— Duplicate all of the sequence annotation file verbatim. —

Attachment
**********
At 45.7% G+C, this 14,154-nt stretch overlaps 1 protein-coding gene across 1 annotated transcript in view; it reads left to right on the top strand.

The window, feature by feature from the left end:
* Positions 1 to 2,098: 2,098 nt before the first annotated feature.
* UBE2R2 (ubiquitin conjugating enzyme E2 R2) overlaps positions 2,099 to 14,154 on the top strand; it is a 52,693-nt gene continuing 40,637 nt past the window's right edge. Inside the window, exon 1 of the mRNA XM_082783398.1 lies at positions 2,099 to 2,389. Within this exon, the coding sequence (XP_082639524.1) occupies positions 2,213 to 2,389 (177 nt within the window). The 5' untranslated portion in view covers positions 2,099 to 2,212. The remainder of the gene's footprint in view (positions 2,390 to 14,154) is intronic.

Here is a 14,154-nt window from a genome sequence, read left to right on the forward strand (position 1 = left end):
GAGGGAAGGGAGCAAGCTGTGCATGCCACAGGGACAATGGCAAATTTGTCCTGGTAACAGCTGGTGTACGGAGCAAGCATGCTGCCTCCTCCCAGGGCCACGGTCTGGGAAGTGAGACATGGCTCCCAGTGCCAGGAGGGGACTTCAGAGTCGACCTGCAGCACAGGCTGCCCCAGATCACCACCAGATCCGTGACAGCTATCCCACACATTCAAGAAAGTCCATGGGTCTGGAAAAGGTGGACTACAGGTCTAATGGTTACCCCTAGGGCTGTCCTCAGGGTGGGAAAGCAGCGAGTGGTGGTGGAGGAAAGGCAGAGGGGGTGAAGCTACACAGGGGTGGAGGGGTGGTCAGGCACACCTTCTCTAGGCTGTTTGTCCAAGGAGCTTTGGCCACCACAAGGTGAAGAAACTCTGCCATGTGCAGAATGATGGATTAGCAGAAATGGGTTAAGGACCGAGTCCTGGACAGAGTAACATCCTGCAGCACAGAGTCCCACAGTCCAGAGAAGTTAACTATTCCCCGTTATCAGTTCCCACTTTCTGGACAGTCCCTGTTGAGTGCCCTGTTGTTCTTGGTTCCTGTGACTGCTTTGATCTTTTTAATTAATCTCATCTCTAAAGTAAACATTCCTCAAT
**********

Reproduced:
At 45.7% G+C, this 14,154-nt stretch overlaps 1 protein-coding gene across 1 annotated transcript in view; it reads left to right on the top strand.

The window, feature by feature from the left end:
* Positions 1 to 2,098: 2,098 nt before the first annotated feature.
* UBE2R2 (ubiquitin conjugating enzyme E2 R2) overlaps positions 2,099 to 14,154 on the top strand; it is a 52,693-nt gene continuing 40,637 nt past the window's right edge. Inside the window, exon 1 of the mRNA XM_082783398.1 lies at positions 2,099 to 2,389. Within this exon, the coding sequence (XP_082639524.1) occupies positions 2,213 to 2,389 (177 nt within the window). The 5' untranslated portion in view covers positions 2,099 to 2,212. The remainder of the gene's footprint in view (positions 2,390 to 14,154) is intronic.

Here is a 14,154-nt window from a genome sequence, read left to right on the forward strand (position 1 = left end):
GAGGGAAGGGAGCAAGCTGTGCATGCCACAGGGACAATGGCAAATTTGTCCTGGTAACAGCTGGTGTACGGAGCAAGCATGCTGCCTCCTCCCAGGGCCACGGTCTGGGAAGTGAGACATGGCTCCCAGTGCCAGGAGGGGACTTCAGAGTCGACCTGCAGCACAGGCTGCCCCAGATCACCACCAGATCCGTGACAGCTATCCCACACATTCAAGAAAGTCCATGGGTCTGGAAAAGGTGGACTACAGGTCTAATGGTTACCCCTAGGGCTGTCCTCAGGGTGGGAAAGCAGCGAGTGGTGGTGGAGGAAAGGCAGAGGGGGTGAAGCTACACAGGGGTGGAGGGGTGGTCAGGCACACCTTCTCTAGGCTGTTTGTCCAAGGAGCTTTGGCCACCACAAGGTGAAGAAACTCTGCCATGTGCAGAATGATGGATTAGCAGAAATGGGTTAAGGACCGAGTCCTGGACAGAGTAACATCCTGCAGCACAGAGTCCCACAGTCCAGAGAAGTTAACTATTCCCCGTTATCAGTTCCCACTTTCTGGACAGTCCCTGTTGAGTGCCCTGTTGTTCTTGGTTCCTGTGACTGCTTTGATCTTTTTAATTAATCTCATCTCTAAAGTAAACATTCCTCAAT